Now here is a topic that is absolutely essential reading for all people both young and old. It concerns fats and sugars – and the fact is we all need to watch our daily intake of these things. Sure, we do require a certain amount of fats and sugars each day, as you read about fat in my last article. The thing to remember though is that too much fat or too much sugar is going to have dire consequences on our health and wellbeing.
So how do we go about watching the amount of fat and sugar that we consume daily? After all, food labels are downright confusing and it can be hard to use the “recommended grams per day” thing as a rule.
In this article, I’ll walk you through it and help you stay on track when it comes to fat and sugar. And when you do this, you’ll help yourself to age better too. Just thought I’d mention that so you know we’re on track with our anti-aging topics series.
What happens when you eat too much fat or sugar
When you consume too much fat in your diet you increase your chances of developing the following problems:
Certain types of cancers;
High blood pressure.
It has also been found that the dangerous trans fats mentioned in my last article have exposed people to hard-to-treat cancers, such as breast cancer.
When it comes to overconsumption of sugar, the health problems we increase our chances of developing include:
Unstable blood glucose;
Weakened immune system;
Decreased cognition; and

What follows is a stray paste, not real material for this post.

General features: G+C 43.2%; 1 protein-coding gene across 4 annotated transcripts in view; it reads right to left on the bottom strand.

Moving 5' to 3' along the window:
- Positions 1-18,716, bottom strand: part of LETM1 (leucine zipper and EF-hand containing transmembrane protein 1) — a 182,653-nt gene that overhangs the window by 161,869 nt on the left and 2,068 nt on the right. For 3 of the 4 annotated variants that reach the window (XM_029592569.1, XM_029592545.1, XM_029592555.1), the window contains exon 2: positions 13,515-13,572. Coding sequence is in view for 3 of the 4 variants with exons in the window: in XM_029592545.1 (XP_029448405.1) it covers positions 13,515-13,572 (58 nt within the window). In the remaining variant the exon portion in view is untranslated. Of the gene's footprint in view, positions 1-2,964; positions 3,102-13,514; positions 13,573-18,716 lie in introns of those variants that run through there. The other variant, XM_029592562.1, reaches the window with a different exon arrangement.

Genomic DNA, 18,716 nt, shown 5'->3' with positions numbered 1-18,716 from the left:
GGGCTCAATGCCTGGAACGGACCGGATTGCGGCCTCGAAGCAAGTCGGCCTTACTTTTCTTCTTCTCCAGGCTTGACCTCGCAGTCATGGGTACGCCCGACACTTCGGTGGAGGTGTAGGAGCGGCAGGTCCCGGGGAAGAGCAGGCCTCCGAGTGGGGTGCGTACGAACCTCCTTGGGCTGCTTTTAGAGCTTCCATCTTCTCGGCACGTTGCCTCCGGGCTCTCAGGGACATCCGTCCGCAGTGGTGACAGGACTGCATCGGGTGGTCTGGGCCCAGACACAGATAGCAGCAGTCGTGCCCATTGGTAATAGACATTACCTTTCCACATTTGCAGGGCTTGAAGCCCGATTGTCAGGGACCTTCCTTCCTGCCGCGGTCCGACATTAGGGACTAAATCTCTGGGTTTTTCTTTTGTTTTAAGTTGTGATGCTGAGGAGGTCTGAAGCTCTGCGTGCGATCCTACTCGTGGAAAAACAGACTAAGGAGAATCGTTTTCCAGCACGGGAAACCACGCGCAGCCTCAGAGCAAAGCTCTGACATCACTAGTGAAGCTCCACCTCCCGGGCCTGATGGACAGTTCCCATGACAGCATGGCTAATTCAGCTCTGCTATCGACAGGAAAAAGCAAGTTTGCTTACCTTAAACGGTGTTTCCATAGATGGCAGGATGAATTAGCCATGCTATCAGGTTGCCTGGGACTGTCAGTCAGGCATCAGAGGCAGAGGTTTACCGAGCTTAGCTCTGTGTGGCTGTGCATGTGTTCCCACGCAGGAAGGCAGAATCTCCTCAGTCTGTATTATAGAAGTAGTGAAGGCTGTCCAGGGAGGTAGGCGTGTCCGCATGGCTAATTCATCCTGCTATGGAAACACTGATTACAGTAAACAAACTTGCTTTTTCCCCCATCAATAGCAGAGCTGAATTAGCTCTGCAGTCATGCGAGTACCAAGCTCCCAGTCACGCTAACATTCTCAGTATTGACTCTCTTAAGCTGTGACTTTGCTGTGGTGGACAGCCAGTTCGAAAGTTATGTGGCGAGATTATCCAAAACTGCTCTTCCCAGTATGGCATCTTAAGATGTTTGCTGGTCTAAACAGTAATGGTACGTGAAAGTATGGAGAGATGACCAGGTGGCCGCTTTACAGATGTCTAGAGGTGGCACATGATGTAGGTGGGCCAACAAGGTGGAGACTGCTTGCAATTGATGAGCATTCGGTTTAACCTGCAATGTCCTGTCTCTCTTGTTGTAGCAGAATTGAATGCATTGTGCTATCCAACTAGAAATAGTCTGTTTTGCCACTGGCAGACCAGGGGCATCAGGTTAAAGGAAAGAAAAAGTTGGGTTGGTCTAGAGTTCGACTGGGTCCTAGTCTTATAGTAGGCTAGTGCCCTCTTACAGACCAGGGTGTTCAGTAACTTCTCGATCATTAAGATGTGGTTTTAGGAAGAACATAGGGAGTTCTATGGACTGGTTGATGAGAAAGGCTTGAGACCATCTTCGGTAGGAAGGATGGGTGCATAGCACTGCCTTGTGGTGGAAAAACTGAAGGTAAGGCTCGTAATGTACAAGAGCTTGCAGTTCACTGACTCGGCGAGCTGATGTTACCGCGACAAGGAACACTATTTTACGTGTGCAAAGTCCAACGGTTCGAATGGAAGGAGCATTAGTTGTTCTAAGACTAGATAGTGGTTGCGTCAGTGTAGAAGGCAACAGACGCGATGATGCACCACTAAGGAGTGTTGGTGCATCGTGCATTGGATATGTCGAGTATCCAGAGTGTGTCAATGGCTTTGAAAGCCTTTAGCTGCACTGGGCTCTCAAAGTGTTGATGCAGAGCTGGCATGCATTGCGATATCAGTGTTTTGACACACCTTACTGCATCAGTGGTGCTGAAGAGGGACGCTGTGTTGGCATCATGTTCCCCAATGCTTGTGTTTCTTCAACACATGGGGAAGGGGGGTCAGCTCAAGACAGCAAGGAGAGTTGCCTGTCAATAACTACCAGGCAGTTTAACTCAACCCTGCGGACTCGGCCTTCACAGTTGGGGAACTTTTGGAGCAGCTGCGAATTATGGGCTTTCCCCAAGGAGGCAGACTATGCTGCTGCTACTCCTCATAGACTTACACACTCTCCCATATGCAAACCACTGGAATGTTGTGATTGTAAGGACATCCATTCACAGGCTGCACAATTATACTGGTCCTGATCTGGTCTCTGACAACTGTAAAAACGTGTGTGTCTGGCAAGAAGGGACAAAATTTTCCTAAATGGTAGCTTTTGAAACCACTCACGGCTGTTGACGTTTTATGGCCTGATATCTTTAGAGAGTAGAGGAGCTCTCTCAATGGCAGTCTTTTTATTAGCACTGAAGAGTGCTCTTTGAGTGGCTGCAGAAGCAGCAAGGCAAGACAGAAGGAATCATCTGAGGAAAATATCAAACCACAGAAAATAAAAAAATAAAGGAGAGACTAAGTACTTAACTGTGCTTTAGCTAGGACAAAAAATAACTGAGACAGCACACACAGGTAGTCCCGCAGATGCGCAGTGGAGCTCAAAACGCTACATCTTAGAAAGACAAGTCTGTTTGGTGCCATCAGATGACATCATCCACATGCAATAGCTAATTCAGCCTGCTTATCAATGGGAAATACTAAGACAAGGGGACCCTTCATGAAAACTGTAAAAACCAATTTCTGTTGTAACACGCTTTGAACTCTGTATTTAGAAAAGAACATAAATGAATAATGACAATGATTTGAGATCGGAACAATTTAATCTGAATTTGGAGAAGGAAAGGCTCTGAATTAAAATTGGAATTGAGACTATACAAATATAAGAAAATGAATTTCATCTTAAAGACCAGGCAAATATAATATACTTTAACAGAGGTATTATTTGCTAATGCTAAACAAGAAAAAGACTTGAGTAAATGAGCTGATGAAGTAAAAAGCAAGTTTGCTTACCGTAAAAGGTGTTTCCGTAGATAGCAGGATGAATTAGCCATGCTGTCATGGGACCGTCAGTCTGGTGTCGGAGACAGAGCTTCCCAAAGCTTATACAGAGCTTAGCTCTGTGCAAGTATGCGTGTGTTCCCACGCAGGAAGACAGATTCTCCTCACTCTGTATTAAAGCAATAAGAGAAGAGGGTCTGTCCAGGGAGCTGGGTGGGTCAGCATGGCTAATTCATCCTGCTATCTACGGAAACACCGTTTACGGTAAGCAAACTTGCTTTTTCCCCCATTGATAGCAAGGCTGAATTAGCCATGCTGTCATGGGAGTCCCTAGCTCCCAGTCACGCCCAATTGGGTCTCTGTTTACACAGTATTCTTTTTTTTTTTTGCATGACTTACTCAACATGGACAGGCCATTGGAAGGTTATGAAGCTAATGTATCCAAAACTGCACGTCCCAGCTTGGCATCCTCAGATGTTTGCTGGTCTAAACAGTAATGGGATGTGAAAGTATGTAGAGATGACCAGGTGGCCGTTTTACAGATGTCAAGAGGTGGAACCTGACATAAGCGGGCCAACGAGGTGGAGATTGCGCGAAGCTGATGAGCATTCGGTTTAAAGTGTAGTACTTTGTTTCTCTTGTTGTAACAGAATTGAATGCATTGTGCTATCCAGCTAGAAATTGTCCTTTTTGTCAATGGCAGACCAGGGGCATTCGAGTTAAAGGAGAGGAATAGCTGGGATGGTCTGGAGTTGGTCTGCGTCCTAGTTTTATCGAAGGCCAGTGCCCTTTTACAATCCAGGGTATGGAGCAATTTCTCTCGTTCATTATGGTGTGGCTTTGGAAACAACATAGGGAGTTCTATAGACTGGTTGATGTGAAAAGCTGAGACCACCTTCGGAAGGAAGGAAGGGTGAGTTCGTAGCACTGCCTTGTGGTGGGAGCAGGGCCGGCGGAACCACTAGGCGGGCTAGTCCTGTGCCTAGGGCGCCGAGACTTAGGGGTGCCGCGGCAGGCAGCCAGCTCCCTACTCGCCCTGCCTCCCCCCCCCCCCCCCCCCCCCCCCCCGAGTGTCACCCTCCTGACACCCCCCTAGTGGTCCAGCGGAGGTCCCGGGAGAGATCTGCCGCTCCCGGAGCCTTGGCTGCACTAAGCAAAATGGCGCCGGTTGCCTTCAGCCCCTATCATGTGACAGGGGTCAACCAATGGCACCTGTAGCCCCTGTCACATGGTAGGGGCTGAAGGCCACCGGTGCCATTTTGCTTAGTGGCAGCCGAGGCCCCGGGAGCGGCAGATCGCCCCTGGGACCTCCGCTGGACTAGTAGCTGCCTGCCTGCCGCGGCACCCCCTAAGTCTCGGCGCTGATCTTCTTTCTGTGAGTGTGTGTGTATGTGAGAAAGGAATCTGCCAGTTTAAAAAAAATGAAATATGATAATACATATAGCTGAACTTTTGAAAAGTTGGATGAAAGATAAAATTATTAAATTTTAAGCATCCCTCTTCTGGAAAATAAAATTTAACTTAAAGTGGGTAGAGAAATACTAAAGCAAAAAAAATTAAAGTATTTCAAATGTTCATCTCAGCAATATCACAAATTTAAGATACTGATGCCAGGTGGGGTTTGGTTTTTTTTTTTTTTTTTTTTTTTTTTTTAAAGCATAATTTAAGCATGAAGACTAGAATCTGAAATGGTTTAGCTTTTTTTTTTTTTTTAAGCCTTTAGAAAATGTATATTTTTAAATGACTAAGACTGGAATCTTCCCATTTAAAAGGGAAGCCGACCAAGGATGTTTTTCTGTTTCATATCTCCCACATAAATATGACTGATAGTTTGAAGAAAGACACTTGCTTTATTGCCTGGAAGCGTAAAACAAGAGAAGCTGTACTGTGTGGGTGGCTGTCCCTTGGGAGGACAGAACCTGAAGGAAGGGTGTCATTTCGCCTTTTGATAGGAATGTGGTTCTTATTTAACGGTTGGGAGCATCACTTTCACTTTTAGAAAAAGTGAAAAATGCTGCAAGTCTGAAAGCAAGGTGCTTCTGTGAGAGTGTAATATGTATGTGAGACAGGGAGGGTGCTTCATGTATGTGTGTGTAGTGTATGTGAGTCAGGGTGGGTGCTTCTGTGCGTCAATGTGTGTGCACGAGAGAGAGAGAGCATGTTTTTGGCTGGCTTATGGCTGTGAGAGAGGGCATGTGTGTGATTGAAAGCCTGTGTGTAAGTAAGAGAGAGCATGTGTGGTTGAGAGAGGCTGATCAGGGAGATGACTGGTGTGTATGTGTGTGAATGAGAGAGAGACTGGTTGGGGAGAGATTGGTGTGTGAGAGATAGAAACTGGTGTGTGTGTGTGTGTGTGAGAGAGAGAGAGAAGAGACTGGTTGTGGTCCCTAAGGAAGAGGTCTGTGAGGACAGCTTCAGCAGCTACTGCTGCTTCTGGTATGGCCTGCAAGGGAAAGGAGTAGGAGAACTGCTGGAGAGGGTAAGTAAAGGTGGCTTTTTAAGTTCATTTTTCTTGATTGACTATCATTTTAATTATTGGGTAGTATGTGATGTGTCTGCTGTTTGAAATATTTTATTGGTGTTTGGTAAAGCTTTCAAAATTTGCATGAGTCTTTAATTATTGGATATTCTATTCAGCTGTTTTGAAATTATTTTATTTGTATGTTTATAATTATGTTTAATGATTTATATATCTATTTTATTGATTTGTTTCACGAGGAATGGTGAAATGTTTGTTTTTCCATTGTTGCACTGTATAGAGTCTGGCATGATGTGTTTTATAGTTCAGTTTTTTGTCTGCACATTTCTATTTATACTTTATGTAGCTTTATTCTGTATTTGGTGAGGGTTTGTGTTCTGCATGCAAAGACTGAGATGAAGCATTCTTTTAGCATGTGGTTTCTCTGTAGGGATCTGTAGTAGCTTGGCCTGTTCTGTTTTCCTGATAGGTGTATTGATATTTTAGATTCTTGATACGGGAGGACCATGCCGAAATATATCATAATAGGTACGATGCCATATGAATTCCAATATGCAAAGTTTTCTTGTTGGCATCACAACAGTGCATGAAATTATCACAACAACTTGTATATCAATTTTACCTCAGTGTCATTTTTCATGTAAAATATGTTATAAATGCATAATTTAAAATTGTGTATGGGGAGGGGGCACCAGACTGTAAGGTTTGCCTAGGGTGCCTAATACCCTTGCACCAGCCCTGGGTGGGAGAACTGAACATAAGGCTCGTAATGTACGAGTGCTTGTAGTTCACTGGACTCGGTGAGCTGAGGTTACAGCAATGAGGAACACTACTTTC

Sugar and fat overconsumption will contribute to us not aging as well as we otherwise would, if we kept our consumption in check.
So how do we keep our fat and sugar consumption in check?
As you know with fat consumption, there is only a certain amount of fat we should consume in one day. You already know that there are good fats (unsaturated fats) and bad fats (saturated fats). About 30% of your daily calorie intake can be fat, but of that no more than 10% should come from the bad fats and 20% from the good fats.
With relation to sugar consumption, there is no set in stone recommended intake. All too often, sugars are added to other foods to make them more appetizing, and these “added sugars” don’t include natural sugars such as the types you find in fruit and milk. When it is added sugar can be called:
Fruit juice concentrates;
High fructose corn syrup;
Brown sugar; or
As a rule, nutritionists say to limit added sugars (not including the natural ones) to 10 teaspoons per day (that’s 40g).
When looking at food labels, you can easily see what the total sugar content is. Also, bear in mind that the ingredients are listed in order from highest to lowest concentration. That is why you should avoid foods that list sugar in the top five ingredients. So avoid things like full sugar soft drinks, candy, baked foods like cookies, cakes and pies, dairy desserts, flavored milks and fruit drinks that are not 100% natural juice.
It may seem like hard work, but it’s definitely worth taking a proactive view when it comes to limiting your fats and sugars. Keep these in check – while enjoying a healthy diet and physical exercise – and you won’t regret it!